Jun. 15, 2000

Rheumatoid Arthritis and Abnormality of Human Serum IgG N-Glycans(2000 Vol.04, A5)

Tamao Endo

Tamao Endo
Department of Glycobiology, Tokyo Metropolitan

Rheumatoid arthritis (RA) affects about 1% of the population worldwide. Abnormalities of both humoral and cellular immunity have been implicated to be involved in initiating and maintaining the chronicity of inflammation in this disease. Although the pathogenesis of this complicated disease remains undefined, it has been considered to be an autoimmune disease with the presence of anti IgG antibodies (rheumatoid factor) and immune complex formation. After the interesting finding of change in the glycosylation state of serum IgG of patients with RA, there is growing the interest and an enormous volume of data suggest that RA may be a dysregulated glycosylation disease. This glycopathologic topic is expected to provide new insights into RA pathogenesis.

Human IgG is a glycoprotein with a conserved N-glycosylation site in the CH2 domain at Asn 297. N-Glycan structures of human serum IgG are basically of the biantennary complex type as shown in Fig. 1. However, extremely high microheterogeneity has been found: the presence or absence of two galactoses, of the bisecting N-acetylglucosamine and of the fucose residues. In 1985 a striking finding was reported, i.e. the N-glycans in the IgG from patients with RA were prominently deficient in galactose and contained increased levels of two terminal N-acetylglucosamine glycoforms 1. These findings have been confirmed and extended 2. The extent of the changes correlates with the severity of disease and is a good biochemical marker for this disease 3. Agalactosyl glycoforms of IgG may be considered to be more directly involved in RA pathogenesis 4. On the other hand, galactose depletion causes deterioration of IgG functions, complement activation and Fc-receptor binding 5.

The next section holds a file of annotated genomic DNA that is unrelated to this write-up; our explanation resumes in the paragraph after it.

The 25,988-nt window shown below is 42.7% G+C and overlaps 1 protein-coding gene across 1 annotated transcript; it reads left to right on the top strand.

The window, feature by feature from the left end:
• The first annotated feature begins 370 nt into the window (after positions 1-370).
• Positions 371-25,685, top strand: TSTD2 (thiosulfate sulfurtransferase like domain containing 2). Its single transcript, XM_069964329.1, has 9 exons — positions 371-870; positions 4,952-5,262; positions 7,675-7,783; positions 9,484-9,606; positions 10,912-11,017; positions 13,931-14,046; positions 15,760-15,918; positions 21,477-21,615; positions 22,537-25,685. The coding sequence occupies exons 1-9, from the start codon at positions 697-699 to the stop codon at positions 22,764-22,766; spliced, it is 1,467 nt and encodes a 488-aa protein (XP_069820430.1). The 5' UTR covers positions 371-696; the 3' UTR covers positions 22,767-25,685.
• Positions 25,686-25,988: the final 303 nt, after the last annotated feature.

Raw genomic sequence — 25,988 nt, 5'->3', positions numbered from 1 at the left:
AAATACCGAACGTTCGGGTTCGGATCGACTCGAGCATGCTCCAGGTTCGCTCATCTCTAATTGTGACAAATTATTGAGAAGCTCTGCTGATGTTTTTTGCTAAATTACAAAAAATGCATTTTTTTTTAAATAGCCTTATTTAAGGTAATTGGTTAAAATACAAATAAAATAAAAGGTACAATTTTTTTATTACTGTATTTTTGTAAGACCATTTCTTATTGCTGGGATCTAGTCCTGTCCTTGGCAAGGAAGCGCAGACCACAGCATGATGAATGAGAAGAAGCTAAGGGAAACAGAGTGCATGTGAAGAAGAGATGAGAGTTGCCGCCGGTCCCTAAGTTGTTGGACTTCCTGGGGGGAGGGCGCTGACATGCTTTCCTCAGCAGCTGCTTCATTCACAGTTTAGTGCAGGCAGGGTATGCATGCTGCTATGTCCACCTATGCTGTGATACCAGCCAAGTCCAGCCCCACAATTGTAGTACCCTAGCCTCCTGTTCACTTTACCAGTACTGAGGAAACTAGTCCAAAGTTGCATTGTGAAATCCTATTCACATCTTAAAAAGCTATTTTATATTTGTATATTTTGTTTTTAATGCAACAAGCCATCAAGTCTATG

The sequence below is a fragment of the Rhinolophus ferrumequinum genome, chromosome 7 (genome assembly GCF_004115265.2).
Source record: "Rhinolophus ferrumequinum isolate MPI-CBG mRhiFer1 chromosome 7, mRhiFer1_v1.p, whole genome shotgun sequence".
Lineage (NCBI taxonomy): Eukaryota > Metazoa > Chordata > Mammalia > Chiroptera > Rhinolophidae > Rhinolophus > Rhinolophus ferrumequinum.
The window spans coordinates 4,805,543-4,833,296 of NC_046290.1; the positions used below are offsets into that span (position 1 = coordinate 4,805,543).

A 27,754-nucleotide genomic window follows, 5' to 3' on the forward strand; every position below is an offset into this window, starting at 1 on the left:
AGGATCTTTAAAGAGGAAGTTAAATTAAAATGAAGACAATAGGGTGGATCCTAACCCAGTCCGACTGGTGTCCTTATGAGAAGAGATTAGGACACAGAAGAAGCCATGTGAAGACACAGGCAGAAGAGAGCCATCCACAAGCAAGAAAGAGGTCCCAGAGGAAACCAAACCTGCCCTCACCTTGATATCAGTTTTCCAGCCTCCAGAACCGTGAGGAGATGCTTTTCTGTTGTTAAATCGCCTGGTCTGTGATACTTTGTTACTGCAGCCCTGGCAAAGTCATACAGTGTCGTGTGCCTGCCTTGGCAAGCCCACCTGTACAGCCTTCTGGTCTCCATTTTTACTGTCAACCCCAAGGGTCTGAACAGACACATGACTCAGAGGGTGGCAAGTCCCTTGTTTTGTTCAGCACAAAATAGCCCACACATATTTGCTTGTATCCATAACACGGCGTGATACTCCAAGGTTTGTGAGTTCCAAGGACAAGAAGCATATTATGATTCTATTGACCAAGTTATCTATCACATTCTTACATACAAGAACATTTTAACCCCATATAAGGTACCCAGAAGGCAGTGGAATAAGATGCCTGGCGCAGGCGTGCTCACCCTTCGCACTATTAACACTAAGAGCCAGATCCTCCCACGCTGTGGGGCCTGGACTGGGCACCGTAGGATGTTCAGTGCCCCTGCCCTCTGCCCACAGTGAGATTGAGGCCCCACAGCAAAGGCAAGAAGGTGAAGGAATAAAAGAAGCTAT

fig1
Fig. 1 Structures of N-glycans from human serum IgG.

The galactose deficiency of serum IgG of patients with RA is considered to result from the altered beta-1,4-galactosyltransferase (GalT) activity in IgG-producing B cells. In fact, the beta-1,4-GalT activities in B cells from RA patients were reduced by 30-70% compared to those of control individuals. Recently, several human beta-1,4-GalT genes have been cloned (see GlycoWord/Glycoprotein-B03 and ref. 6). It is important to determine which beta-1,4-GalT is responsible for galactosylation of IgG in B cells. Such studies will open a new way in RA pathogenesis.


References
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6. Furukawa, K, Sato, T : beta-1,4-Galactosylation of N-glycans is a complex process. Biochim. Biophys. Acta, 1473, 54-66, 1999.
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